Venue: Wantsum Room, Sessions House, County Hall, Maidstone. View directions
Contact: Gaetano Romagnuolo Email: firstname.lastname@example.org 03000 416624
10:00 - 10:45
1. The Chair welcomed everyone present and asked them to introduce themselves. Highlighting the Committee’s terms of reference, he invited Mr Whiting to explain the role that the Cabinet Member for Economic Development could play in affordable housing.
2. Mr Whiting explained that his primary role was to improve the productivity of Kent by promoting inward investment and making the county a great place to live, work and visit. Living in Kent also needed to be affordable. Whilst the local authority’s powers in relation to housing were limited, it did have the power of influence and numerous partnerships available to it.
3. KCC was working on a Productivity Strategy and a key feature was skills. He felt that good jobs with good wages were key.
4. Mr Whiting expressed that coastal communities faced particular challenges, in that whilst housing was cheaper than non-coastal areas, the work opportunities were constrained therefore making homes unaffordable.
5. He explained that for each housing development a team in Economic Development (ED) would collate the internal bids for Section 106 (S106) contributions and submit those to the relevant district council for consideration. He believed that it was often the case that highways and education needs took precedence over those of affordable housing.
6. Mr Whiting felt that one area that could be reviewed was whether the bids put forward by KCC services for S106 contributions were always fair and reasonable. In addition, he expressed that KCC should lobby government for more infrastructure funding. By allocating separate funds to larger infrastructure requirements (e.g. roads) there would be more opportunity for S106 contributions to fund needs such as affordable housing.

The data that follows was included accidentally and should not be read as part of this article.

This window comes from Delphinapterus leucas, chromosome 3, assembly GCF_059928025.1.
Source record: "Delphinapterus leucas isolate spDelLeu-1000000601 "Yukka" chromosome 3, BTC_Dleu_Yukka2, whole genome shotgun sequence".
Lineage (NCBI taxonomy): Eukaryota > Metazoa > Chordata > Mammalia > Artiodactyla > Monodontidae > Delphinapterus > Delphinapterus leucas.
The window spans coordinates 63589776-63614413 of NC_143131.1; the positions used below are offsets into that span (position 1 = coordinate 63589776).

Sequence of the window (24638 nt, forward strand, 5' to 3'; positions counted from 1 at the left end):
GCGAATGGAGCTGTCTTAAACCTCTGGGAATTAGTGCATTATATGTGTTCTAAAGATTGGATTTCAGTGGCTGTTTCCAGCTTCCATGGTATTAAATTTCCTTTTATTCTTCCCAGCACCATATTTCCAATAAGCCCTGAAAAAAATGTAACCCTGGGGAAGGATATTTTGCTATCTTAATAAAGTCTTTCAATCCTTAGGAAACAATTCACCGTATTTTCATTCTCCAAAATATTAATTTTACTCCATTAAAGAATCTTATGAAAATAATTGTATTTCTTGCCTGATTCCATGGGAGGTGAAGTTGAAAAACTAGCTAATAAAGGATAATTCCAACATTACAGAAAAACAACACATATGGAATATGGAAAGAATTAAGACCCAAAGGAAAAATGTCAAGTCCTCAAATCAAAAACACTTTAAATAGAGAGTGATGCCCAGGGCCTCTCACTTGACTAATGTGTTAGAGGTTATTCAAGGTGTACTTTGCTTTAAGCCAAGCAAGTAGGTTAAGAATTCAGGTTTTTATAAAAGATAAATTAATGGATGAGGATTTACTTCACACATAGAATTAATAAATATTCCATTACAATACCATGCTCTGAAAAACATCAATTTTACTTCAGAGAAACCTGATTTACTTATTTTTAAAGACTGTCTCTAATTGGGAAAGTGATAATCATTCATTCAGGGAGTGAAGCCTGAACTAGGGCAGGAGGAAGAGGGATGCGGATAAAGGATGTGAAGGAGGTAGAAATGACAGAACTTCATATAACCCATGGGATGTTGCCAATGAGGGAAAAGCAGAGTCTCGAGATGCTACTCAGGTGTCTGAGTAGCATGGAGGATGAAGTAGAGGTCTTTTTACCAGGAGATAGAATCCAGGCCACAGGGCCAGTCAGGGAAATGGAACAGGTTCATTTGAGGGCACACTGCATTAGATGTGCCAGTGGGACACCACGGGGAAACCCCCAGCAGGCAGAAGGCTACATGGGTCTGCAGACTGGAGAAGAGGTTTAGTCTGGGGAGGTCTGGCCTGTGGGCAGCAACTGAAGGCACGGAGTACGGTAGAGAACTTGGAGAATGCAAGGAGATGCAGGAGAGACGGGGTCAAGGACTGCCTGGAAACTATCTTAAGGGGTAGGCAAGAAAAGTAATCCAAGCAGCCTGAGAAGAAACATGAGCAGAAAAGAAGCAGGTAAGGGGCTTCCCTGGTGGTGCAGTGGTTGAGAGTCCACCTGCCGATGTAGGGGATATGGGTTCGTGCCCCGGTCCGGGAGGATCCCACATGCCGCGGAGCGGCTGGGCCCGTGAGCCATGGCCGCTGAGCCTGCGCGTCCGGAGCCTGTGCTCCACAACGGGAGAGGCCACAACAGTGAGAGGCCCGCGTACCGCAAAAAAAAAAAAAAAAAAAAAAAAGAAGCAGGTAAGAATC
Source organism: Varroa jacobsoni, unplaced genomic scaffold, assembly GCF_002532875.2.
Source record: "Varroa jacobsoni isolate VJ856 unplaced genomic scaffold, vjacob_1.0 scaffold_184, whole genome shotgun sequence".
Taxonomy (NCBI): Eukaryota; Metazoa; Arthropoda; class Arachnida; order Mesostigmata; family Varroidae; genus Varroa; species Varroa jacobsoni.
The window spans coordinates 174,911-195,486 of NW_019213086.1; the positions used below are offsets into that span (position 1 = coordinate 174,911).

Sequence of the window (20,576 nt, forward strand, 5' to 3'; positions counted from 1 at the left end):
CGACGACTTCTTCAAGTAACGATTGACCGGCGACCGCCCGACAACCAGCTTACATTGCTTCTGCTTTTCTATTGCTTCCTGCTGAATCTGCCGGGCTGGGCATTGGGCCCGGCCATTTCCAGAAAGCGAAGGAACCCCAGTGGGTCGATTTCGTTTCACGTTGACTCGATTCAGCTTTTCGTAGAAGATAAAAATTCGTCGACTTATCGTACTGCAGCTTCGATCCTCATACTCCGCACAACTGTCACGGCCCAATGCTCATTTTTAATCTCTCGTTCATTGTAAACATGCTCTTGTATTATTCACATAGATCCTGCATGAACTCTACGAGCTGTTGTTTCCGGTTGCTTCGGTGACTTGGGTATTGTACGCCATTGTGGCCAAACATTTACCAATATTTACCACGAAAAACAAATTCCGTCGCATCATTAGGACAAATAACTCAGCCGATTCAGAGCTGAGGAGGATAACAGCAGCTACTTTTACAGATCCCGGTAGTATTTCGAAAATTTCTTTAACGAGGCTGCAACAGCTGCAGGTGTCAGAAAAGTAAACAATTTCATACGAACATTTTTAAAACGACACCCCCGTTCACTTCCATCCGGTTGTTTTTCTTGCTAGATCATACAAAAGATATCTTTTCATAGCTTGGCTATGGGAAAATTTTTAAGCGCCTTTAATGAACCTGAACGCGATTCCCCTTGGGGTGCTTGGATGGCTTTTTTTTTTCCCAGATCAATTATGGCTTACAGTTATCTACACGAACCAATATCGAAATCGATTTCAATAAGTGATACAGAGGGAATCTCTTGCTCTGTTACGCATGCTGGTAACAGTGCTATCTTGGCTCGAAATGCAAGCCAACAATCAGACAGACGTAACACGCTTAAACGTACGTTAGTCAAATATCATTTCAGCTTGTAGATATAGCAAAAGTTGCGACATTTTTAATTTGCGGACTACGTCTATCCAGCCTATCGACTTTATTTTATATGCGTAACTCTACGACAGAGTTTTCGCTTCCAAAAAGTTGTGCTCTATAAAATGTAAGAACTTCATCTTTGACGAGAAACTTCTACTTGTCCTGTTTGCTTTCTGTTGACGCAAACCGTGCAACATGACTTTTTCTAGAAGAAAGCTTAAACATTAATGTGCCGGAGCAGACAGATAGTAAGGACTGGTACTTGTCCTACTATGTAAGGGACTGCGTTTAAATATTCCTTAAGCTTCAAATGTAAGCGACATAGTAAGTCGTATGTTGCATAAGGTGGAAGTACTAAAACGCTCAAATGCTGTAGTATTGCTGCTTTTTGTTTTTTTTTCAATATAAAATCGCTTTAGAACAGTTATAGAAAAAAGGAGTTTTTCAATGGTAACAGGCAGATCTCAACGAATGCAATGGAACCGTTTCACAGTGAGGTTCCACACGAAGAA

7. In relation to government infrastructure funding, Mr Whiting gave an example of a housing development where money from Homes England was secured. However, due to a variety of reasons, the project did not move forward quickly enough, and the grant money was lost. The development still proceeded and therefore called upon S106 contributions.
8. In answer to a question about prioritising the items included in the Growth Infrastructure Framework (GIF), Mr Whiting explained that each KCC service had its own delivery plan and it could only request S106 money for items that featured in those plans. For example, the Education Commissioning Plan set out future school place numbers. He reminded the Committee that the local authority was only one of a number of public bodies that drew on S106 requests, and prioritising those needs was difficult.
9. In terms of what should come first, affordable housing or the infrastructure, Mr Whiting felt that one really needed the other. For larger developments, it was perhaps more straightforward to get all the elements in place at the same time. For example, the garden villages in Essex had received forward funding from government which allowed them to build the houses at the same time as the required infrastructure. This was much more difficult when looking at smaller developments of around 50 – 200 houses.
10. The Chair questioned ... view the full minutes text for item 1.
11:00 - 11:45
1. The Chairman welcomed Vicky Hodson to the meeting.
2. Vicky is the Kent Homechoice Partnership Manager and has responsibility for overseeing the partnership of 14 Kent and Medway Local Authorities, including KCC and 25 Housing Association Partners. This involves activities such as dealing with partnership agreements, contractual arrangements with system providers, production of statistics and relevant data, customer reviews, training and management of the Kent Homechoice website, as well as ensuring that all systems and processes comply with new legislative requirements, for example GDPR.
3. Vicky explained that Kent Homechoice is the largest choice-based lettings partnership in the UK, and is well respected for its success in partnership working, leading on innovation, and continuous improvement in systems and customer services.
4. Vicky gave an overview of the process:-
5. SLIDE 1 explained that the Kent Homechoice website was a central access point online that where anyone wanting to apply for social housing could complete a pre-assessment, the system looks at eligibility and assesses the individual needs of an applicant and provides them with an action plan. She explained that you needed an e. mail address and password and you were then able to upload details and log in to enable you to see what you were able to bid on.
6. SLIDE 2 explained that the system was as transparent as possible, and applicants were able to work out for themselves how long they would possibly have to wait.